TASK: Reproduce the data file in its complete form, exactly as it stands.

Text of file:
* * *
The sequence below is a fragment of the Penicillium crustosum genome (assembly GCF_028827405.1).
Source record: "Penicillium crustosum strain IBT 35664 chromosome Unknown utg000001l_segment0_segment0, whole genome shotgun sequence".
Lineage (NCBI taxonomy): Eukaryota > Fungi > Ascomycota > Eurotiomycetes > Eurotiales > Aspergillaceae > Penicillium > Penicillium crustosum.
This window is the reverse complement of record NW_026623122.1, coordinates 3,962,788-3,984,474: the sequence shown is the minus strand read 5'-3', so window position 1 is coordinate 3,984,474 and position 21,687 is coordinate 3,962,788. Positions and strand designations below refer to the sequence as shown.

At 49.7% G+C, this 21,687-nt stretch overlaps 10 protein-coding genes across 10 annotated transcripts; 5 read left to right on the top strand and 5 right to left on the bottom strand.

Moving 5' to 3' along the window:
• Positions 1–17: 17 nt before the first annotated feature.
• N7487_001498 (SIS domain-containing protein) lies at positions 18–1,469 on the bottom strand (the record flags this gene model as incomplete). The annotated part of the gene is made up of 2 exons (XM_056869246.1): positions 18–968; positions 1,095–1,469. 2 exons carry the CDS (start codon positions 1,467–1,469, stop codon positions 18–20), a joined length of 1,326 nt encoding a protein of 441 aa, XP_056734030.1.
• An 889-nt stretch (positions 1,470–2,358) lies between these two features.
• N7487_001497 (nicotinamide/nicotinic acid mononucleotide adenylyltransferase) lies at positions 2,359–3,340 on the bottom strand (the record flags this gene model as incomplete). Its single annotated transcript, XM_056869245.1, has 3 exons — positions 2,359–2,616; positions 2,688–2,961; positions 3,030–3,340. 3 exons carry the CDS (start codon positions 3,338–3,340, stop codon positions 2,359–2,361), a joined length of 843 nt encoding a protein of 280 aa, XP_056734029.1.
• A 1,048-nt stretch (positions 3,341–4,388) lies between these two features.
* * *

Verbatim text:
The sequence below is a fragment of the Penicillium crustosum genome (assembly GCF_028827405.1).
Source record: "Penicillium crustosum strain IBT 35664 chromosome Unknown utg000001l_segment0_segment0, whole genome shotgun sequence".
Lineage (NCBI taxonomy): Eukaryota > Fungi > Ascomycota > Eurotiomycetes > Eurotiales > Aspergillaceae > Penicillium > Penicillium crustosum.
This window is the reverse complement of record NW_026623122.1, coordinates 3,962,788-3,984,474: the sequence shown is the minus strand read 5'-3', so window position 1 is coordinate 3,984,474 and position 21,687 is coordinate 3,962,788. Positions and strand designations below refer to the sequence as shown.

At 49.7% G+C, this 21,687-nt stretch overlaps 10 protein-coding genes across 10 annotated transcripts; 5 read left to right on the top strand and 5 right to left on the bottom strand.

Moving 5' to 3' along the window:
• Positions 1–17: 17 nt before the first annotated feature.
• N7487_001498 (SIS domain-containing protein) lies at positions 18–1,469 on the bottom strand (the record flags this gene model as incomplete). The annotated part of the gene is made up of 2 exons (XM_056869246.1): positions 18–968; positions 1,095–1,469. 2 exons carry the CDS (start codon positions 1,467–1,469, stop codon positions 18–20), a joined length of 1,326 nt encoding a protein of 441 aa, XP_056734030.1.
• An 889-nt stretch (positions 1,470–2,358) lies between these two features.
• N7487_001497 (nicotinamide/nicotinic acid mononucleotide adenylyltransferase) lies at positions 2,359–3,340 on the bottom strand (the record flags this gene model as incomplete). Its single annotated transcript, XM_056869245.1, has 3 exons — positions 2,359–2,616; positions 2,688–2,961; positions 3,030–3,340. 3 exons carry the CDS (start codon positions 3,338–3,340, stop codon positions 2,359–2,361), a joined length of 843 nt encoding a protein of 280 aa, XP_056734029.1.
• A 1,048-nt stretch (positions 3,341–4,388) lies between these two features.